One of the most difficult challenges for many retirees is developing a distribution strategy from their retirement assets. If you’re like most retirees, you’ll need some level of income from your savings and investments. You will likely have Social Security income and may even benefit from a pension. However, it’s likely that you may also need income from your savings.
It can be difficult to know just how much to take in distributions. If you take too much, you could deplete your savings and put yourself in a challenging financial situation later in life. Take too little, and you may struggle to cover your living expenses.
A common piece of financial wisdom is to withdraw 4 percent of your savings balance each year as income. The idea is that 4 percent is a modest and manageable withdrawal amount, and that it won’t deplete your savings. Many people also use this rule of thumb because it’s simple and easy to calculate.
However, it may not be the best approach for you to use in your planning. Below are a few reasons why the “4 percent rule” might not be right for you:
It may not account for market downturns or inflation.
One of the biggest issues with the 4 percent rule is that it usually results in a static distribution amount. The idea is that you calculate 4 percent of your balance each year to account for changes in value. If your balance goes up, so does your withdrawal. The same is true if your balance declines.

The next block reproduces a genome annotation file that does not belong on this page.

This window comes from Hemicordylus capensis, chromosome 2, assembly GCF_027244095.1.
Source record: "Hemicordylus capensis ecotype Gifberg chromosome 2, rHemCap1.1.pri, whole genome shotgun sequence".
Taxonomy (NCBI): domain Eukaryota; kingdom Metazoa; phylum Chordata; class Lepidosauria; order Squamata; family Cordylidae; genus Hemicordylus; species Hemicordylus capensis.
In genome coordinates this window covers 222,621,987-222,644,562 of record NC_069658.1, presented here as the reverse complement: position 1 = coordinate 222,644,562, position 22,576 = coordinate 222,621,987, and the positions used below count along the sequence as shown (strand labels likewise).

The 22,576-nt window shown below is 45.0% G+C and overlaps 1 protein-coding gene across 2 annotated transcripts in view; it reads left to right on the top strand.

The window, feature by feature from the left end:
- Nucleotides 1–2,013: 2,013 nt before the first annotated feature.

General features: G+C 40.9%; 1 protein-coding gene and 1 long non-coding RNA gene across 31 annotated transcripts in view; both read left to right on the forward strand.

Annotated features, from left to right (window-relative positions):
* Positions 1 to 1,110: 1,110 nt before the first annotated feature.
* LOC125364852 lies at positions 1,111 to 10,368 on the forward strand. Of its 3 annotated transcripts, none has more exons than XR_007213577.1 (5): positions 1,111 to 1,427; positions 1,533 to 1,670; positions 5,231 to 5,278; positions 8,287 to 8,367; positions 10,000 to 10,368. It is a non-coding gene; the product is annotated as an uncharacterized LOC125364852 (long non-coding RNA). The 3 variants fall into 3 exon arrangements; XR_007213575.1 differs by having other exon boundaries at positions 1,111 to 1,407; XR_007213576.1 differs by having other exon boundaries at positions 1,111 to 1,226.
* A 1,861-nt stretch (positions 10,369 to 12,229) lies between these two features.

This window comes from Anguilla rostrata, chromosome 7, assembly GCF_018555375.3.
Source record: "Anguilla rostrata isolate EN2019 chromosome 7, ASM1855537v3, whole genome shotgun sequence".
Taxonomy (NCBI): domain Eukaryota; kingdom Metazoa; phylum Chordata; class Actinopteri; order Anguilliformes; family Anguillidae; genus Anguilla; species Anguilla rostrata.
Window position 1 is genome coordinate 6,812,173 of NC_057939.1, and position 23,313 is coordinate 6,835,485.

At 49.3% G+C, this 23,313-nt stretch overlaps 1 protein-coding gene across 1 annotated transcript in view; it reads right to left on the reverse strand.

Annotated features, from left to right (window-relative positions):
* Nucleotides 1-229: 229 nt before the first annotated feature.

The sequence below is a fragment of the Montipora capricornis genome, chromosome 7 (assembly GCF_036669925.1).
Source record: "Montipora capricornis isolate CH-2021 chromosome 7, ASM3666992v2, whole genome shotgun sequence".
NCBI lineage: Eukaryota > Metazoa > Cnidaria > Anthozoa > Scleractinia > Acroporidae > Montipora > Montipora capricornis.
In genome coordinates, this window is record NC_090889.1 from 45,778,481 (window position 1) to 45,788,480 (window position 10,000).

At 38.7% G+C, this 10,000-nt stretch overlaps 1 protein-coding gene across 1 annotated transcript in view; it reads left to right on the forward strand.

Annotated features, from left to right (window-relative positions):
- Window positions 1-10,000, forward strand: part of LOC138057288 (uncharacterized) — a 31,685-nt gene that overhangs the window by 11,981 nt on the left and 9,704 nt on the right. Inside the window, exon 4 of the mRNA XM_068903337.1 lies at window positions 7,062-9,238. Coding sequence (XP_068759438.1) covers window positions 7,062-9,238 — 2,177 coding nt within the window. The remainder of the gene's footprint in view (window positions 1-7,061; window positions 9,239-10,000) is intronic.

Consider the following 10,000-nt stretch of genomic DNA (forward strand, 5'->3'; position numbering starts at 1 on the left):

The problem, though, is that many retirees fail to do this annual analysis. They set a 4 percent withdrawal rate and then leave it constant. This can be problematic for a couple of reasons. First, inflation will likely raise your cost of living over time. You may need to raise your withdrawal amount periodically to keep up with higher costs.
Perhaps a bigger threat, though, is the failure to account for volatility. If you set a 4 percent withdrawal amount and then don’t change it, you could face a problem if your balance declines. All of a sudden that withdrawal amount could represent more than 4 percent, and that could lead to a depletion of your assets.
It’s not specific to your allocation.
Another potential issue with the 4 percent rule is that it doesn’t account for your allocation. It’s possible that a 4 percent withdrawal could be modest if you’re achieving growth in your account. However, if you’ve invested in assets that have low risk and little growth opportunity, a 4 percent withdrawal could be high.
Your withdrawal amount should be based on your specific needs, goals and objectives. It should also be aligned with your allocation and investment strategy.
It may not be accurate for your spending needs.
Finally, the biggest issue with the 4 percent rule is that it may not set the appropriate withdrawal amount for your objectives. Perhaps you want to enjoy the first several years of retirement and then cut back as you get older. Maybe you want to be frugal in the early years to maintain a nest egg for later. Perhaps you plan on working part time to limit your withdrawals.
There could be any number of factors and criteria that influence your income needs. A better approach may be to build a budget that includes your specific spending goals and your projected retirement income. Then you can determine exactly how much income you should take from your savings each year.
Ready to develop your retirement distribution strategy? Contact us at Carstens Financial Group. We can help you analyze your needs and implement a plan. Let’s connect soon and start the conversation.
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